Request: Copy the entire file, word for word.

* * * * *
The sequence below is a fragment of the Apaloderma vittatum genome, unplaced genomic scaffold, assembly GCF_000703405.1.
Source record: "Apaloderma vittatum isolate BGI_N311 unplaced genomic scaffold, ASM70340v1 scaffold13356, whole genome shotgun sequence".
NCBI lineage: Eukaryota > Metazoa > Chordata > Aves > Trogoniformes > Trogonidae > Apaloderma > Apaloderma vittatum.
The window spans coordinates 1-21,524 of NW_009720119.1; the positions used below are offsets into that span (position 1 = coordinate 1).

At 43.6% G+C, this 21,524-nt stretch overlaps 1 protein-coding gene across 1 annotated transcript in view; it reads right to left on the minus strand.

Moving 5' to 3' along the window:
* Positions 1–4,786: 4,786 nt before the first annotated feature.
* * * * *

The sequence below is a fragment of the Apaloderma vittatum genome, unplaced genomic scaffold, assembly GCF_000703405.1.
Source record: "Apaloderma vittatum isolate BGI_N311 unplaced genomic scaffold, ASM70340v1 scaffold13356, whole genome shotgun sequence".
NCBI lineage: Eukaryota > Metazoa > Chordata > Aves > Trogoniformes > Trogonidae > Apaloderma > Apaloderma vittatum.
The window spans coordinates 1-21,524 of NW_009720119.1; the positions used below are offsets into that span (position 1 = coordinate 1).

At 43.6% G+C, this 21,524-nt stretch overlaps 1 protein-coding gene across 1 annotated transcript in view; it reads right to left on the minus strand.

Moving 5' to 3' along the window:
* Positions 1–4,786: 4,786 nt before the first annotated feature.